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sung with orchestra (11 songs) or piano (5 songs)
John McCormack sings
: Mother Ireland, Rose of Tralee, Mother Machree, Kathleen Mavourneen
Robert White sings: Come Back to Erin; Danny Boy; Ballynure Ballad; She Moved through the Fair; Bard of Armagh; Molly Malone; 'Tis the Last Rose of Summer
Dennis Day sings: When Irish Eyes; A Shawl of Galway Grey;
Frank Patterson sings: Galway Bay; I'll Take You Home again Kathleen; The Fields of Athenry;
Robert White with National PO/Charles Gerhardt; with Samuel Sanders
John McCormack with orch conducted by Nathaniel Shilkret; Edwin Schneider
RCA BMG 09026 - 63732 - 2 [58.04]


Is it just me or are all market record stalls heaped high with Irish tenor CDs and cassettes. The stock in trade of such discs is sentimentality and the glycerine tear. This is often creamed over Mantovani style. How does this disc shape up?

RCA has the most exalted stable of Irish tenor tapes on which to draw. This is a strength. However the company seem determined not to embarrass us with riches. Just look at the playing time. For a disc like this it should have been stacked high, wide and deep. You could have given us eighty minutes if you had wanted. This is not, however, the end of the debit side of the account.

Robert White with his distressing vocal throb sets the seal on this shamrock-saccharine production. This is connived at in Come Back to Erin by the usually more careful Charles Gerhardt and the National Philharmonic warm from their Great Film Scores series. In the same session (Jan 1979) White also set down Danny Boy, She Moved Through the Fair and The Bard of Armagh. Come ye Back has a dreadful bleat (you may love it - I don't) but Gerhardt's regal orchestration compensates considerably in dewy splendour. The problem is that people are not buying this disc for the orchestral trimmings! In all fairness White is much better in the jaunty rapid nonsense of the Ballynure Ballad and is tolerable in Cockles And Mussels. He is no match for Gerhardt's superbly touching Delian treatment of She Moved Through The Fair where a hushed trance is magically conjured.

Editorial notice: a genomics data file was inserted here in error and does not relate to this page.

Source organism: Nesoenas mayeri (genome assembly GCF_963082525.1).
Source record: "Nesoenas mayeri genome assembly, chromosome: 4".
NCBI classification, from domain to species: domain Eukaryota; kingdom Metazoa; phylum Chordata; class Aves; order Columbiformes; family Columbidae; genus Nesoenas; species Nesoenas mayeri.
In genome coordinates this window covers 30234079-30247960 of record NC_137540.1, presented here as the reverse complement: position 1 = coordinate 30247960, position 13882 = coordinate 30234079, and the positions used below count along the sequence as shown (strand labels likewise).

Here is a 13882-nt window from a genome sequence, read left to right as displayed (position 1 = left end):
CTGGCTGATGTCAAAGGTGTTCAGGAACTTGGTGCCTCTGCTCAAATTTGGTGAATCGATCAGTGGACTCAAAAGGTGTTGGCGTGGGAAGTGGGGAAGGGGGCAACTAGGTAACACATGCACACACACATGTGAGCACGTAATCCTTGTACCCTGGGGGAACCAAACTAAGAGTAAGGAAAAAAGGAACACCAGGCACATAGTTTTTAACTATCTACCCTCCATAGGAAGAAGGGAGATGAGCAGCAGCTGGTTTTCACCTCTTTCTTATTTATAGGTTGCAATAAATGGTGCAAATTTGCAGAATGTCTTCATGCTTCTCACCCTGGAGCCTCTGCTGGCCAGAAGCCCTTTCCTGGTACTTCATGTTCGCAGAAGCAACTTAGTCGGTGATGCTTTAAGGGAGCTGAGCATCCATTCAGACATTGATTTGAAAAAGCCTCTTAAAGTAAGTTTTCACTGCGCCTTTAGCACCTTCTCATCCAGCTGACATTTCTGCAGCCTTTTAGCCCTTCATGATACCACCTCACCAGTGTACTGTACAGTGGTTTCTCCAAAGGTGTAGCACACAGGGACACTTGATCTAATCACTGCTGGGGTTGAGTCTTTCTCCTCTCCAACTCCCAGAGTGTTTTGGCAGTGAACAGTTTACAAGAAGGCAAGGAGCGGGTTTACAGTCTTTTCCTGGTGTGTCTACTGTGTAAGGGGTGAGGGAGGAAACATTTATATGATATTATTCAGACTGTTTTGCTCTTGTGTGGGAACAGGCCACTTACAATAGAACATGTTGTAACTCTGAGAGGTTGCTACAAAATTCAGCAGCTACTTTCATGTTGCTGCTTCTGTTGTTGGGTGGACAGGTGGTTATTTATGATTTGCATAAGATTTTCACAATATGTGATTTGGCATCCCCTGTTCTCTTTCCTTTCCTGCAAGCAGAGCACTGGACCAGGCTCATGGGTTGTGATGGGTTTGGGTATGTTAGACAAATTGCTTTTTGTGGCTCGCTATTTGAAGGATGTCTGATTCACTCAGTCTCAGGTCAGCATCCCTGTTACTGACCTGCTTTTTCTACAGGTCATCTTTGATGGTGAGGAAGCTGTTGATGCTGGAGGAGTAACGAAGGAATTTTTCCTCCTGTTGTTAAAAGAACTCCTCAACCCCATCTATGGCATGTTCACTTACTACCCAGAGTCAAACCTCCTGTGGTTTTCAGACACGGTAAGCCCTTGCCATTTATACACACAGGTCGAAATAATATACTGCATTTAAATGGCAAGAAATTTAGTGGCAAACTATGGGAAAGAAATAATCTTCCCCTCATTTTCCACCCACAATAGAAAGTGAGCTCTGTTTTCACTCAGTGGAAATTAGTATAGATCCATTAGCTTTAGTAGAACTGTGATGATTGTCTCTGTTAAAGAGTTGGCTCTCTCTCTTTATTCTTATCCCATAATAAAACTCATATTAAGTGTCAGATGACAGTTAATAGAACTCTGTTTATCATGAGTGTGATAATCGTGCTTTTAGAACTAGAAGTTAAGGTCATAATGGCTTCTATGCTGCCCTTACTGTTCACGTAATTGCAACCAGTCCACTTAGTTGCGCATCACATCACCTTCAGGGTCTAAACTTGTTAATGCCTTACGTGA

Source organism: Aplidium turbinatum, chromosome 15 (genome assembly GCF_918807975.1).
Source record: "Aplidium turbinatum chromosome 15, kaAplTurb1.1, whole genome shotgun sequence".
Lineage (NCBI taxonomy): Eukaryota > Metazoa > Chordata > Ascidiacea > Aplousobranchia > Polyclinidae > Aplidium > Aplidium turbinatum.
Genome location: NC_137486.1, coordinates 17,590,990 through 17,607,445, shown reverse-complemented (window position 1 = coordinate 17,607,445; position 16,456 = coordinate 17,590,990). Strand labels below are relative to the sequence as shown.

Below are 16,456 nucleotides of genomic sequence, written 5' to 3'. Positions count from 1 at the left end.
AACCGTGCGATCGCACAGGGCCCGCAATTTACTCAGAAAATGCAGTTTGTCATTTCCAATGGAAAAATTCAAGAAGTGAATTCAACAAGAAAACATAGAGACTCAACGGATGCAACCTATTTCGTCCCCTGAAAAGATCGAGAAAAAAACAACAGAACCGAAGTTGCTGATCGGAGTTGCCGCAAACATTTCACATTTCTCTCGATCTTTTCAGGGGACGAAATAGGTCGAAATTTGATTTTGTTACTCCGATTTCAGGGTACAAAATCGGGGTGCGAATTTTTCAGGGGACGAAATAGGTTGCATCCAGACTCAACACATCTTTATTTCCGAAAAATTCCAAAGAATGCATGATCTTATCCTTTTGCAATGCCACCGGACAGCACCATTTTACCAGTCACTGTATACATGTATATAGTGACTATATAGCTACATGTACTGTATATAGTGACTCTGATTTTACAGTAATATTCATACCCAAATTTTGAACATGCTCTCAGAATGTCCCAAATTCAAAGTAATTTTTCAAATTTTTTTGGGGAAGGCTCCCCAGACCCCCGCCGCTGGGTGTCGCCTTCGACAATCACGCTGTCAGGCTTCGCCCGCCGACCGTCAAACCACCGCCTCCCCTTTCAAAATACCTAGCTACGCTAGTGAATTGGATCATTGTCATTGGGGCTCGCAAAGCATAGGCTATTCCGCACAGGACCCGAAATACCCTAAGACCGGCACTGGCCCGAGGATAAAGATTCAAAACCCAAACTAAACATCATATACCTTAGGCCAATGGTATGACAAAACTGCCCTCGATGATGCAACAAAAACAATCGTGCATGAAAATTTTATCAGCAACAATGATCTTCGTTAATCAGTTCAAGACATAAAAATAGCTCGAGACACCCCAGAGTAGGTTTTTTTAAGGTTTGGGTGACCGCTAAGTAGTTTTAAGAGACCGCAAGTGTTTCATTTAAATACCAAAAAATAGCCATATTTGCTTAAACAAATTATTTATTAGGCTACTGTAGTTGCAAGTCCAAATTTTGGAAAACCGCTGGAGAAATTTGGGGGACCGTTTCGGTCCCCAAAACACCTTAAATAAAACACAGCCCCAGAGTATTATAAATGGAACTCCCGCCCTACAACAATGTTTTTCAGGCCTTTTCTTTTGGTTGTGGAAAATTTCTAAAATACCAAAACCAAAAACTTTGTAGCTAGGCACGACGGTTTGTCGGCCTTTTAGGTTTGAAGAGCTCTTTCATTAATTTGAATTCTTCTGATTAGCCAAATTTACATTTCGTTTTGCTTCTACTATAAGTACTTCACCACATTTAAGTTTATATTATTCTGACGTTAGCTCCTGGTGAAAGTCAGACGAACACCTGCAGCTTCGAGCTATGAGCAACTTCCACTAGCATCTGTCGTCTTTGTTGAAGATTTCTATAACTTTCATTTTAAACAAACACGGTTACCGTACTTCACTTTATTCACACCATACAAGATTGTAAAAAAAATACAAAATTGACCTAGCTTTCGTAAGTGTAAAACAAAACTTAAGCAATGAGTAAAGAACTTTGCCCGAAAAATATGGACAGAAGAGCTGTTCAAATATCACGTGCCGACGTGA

Dennis Day recorded in 1945 with a less syrupy orchestral accompaniment is much more satisfactory if you like your Irishry leis'a Bhing Crosby and with a dollop of Hollywood glitz in the strings. Frank Patterson, recorded in 1998, is nasal and seems to strain at some of the higher notes in a way at odds with Galway Bay's sentiments. This comes complete with its own tearful angel choir. He is much better in I'll take you home again Kathleen. Patterson is a fine artist; witness his role in the Anthony Burgess opera Blooms of Dublin. In The Fields Of Anthenry he is good though the arrangement is nowhere near as skilled as Gerhardt's. McCormack's recordings are from 1927 and 1930 and it shows.

I can take sentimentality from American musicals but this is daffy stuff dripping with Guinness and molasses. I would advise against trying this all at one go. Dedicated collectors will already have most of these tracks but if you have a very sweet Celtic tooth and a tolerance for vibrato then this is not a bad place to start though the portions are on the thin side.

Rob Barnett

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